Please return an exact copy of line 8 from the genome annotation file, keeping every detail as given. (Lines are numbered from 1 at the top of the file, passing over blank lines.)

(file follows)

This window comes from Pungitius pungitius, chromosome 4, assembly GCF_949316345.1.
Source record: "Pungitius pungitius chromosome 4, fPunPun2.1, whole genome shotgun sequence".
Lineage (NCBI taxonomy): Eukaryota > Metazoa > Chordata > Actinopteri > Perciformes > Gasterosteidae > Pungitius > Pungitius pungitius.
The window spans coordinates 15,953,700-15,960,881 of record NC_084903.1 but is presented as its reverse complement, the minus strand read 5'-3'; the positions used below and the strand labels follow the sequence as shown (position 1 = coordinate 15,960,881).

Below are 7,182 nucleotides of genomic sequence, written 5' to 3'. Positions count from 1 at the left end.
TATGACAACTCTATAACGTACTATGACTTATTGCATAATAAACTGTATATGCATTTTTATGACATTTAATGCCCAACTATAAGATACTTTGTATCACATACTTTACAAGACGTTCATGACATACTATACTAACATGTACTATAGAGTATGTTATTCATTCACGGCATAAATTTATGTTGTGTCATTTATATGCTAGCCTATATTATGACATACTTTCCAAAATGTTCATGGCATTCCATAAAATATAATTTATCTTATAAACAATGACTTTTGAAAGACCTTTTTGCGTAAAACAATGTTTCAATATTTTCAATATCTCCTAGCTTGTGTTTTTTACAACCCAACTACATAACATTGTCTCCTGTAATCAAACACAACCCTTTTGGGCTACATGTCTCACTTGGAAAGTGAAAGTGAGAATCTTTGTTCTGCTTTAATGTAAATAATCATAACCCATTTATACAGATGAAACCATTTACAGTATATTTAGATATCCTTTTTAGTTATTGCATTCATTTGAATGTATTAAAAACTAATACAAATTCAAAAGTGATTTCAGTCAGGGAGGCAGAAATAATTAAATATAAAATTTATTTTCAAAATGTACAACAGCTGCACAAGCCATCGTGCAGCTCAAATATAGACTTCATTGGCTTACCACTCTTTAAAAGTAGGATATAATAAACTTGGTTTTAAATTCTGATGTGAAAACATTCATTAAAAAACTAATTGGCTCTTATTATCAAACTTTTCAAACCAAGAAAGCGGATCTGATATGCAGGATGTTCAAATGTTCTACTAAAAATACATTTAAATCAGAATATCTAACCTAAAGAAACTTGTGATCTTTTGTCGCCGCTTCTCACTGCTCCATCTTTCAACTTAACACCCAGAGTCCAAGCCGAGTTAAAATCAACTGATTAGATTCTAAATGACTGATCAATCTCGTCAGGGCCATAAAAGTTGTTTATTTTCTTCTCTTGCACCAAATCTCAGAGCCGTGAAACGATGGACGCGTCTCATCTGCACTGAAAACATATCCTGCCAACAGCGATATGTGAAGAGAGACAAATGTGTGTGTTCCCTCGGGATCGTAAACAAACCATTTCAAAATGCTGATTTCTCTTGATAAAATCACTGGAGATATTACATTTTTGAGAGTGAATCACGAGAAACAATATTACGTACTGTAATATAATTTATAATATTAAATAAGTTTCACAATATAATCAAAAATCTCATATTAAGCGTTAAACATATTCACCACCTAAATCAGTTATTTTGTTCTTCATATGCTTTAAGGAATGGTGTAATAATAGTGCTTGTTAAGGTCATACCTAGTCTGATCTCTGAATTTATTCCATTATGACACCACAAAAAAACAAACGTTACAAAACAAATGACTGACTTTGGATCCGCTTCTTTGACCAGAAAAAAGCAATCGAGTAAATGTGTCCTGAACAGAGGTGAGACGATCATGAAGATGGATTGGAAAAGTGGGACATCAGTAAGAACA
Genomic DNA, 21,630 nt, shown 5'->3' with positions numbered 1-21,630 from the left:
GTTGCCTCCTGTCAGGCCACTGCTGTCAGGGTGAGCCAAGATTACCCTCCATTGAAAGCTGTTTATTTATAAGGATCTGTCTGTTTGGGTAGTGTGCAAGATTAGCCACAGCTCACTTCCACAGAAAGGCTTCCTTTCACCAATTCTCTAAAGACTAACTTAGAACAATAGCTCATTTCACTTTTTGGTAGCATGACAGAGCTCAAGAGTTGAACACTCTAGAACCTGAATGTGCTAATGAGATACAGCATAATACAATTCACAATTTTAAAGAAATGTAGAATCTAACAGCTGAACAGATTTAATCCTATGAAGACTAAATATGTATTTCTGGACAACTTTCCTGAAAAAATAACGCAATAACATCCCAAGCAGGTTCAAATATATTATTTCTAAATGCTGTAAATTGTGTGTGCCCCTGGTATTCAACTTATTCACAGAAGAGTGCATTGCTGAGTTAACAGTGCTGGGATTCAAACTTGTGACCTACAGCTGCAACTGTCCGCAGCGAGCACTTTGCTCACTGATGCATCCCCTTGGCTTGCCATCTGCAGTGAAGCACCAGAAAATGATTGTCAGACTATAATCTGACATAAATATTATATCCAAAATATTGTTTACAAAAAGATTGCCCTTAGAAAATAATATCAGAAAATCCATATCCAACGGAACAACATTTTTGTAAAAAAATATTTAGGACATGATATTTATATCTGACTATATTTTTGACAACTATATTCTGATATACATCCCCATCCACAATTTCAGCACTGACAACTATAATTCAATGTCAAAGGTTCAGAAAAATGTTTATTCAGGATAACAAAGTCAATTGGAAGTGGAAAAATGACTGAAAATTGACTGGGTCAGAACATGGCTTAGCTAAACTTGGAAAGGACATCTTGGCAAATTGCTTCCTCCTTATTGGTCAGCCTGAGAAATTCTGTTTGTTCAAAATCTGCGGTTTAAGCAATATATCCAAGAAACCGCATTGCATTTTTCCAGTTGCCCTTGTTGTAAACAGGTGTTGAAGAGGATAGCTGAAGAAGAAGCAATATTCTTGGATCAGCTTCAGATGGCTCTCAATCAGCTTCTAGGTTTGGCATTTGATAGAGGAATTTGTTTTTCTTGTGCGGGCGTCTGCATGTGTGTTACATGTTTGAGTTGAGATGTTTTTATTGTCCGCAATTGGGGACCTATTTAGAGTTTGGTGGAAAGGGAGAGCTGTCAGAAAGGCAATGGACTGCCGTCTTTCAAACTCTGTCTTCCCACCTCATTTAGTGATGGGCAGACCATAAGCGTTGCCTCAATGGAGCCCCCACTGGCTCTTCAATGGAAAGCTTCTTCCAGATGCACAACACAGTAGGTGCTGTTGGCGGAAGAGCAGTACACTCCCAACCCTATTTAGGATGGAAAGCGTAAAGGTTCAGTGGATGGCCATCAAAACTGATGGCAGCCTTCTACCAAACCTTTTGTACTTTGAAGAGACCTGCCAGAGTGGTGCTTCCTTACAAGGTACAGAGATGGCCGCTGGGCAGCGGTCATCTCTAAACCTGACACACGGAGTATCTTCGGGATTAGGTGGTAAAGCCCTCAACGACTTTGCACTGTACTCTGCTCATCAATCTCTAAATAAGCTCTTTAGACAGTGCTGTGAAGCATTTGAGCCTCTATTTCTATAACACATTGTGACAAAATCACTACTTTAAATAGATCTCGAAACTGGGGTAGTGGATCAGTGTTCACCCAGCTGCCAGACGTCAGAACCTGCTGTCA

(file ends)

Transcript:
GTTGCCTCCTGTCAGGCCACTGCTGTCAGGGTGAGCCAAGATTACCCTCCATTGAAAGCTGTTTATTTATAAGGATCTGTCTGTTTGGGTAGTGTGCAAGATTAGCCACAGCTCACTTCCACAGAAAGGCTTCCTTTCACCAATTCTCTAAAGACTAACTTAGAACAATAGCTCATTTCACTTTTTGGTAGCATGACAGAGCTCAAGAGTTGAACACTCTAGAACCTGAATGTGCTAATGAGATACAGCATAATACAATTCACAATTTTAAAGAAATGTAGAATCTAACAGCTGAACAGATTTAATCCTATGAAGACTAAATATGTATTTCTGGACAACTTTCCTGAAAAAATAACGCAATAACATCCCAAGCAGGTTCAAATATATTATTTCTAAATGCTGTAAATTGTGTGTGCCCCTGGTATTCAACTTATTCACAGAAGAGTGCATTGCTGAGTTAACAGTGCTGGGATTCAAACTTGTGACCTACAGCTGCAACTGTCCGCAGCGAGCACTTTGCTCACTGATGCATCCCCTTGGCTTGCCATCTGCAGTGAAGCACCAGAAAATGATTGTCAGACTATAATCTGACATAAATATTATATCCAAAATATTGTTTACAAAAAGATTGCCCTTAGAAAATAATATCAGAAAATCCATATCCAACGGAACAACATTTTTGTAAAAAAATATTTAGGACATGATATTTATATCTGACTATATTTTTGACAACTATATTCTGATATACATCCCCATCCACAATTTCAGCACTGACAACTATAATTCAATGTCAAAGGTTCAGAAAAATGTTTATTCAGGATAACAAAGTCAATTGGAAGTGGAAAAATGACTGAAAATTGACTGGGTCAGAACATGGCTTAGCTAAACTTGGAAAGGACATCTTGGCAAATTGCTTCCTCCTTATTGGTCAGCCTGAGAAATTCTGTTTGTTCAAAATCTGCGGTTTAAGCAATATATCCAAGAAACCGCATTGCATTTTTCCAGTTGCCCTTGTTGTAAACAGGTGTTGAAGAGGATAGCTGAAGAAGAAGCAATATTCTTGGATCAGCTTCAGATGGCTCTCAATCAGCTTCTAGGTTTGGCATTTGATAGAGGAATTTGTTTTTCTTGTGCGGGCGTCTGCATGTGTGTTACATGTTTGAGTTGAGATGTTTTTATTGTCCGCAATTGGGGACCTATTTAGAGTTTGGTGGAAAGGGAGAGCTGTCAGAAAGGCAATGGACTGCCGTCTTTCAAACTCTGTCTTCCCACCTCATTTAGTGATGGGCAGACCATAAGCGTTGCCTCAATGGAGCCCCCACTGGCTCTTCAATGGAAAGCTTCTTCCAGATGCACAACACAGTAGGTGCTGTTGGCGGAAGAGCAGTACACTCCCAACCCTATTTAGGATGGAAAGCGTAAAGGTTCAGTGGATGGCCATCAAAACTGATGGCAGCCTTCTACCAAACCTTTTGTACTTTGAAGAGACCTGCCAGAGTGGTGCTTCCTTACAAGGTACAGAGATGGCCGCTGGGCAGCGGTCATCTCTAAACCTGACACACGGAGTATCTTCGGGATTAGGTGGTAAAGCCCTCAACGACTTTGCACTGTACTCTGCTCATCAATCTCTAAATAAGCTCTTTAGACAGTGCTGTGAAGCATTTGAGCCTCTATTTCTATAACACATTGTGACAAAATCACTACTTTAAATAGATCTCGAAACTGGGGTAGTGGATCAGTGTTCACCCAGCTGCCAGACGTCAGAACCTGCTGTCA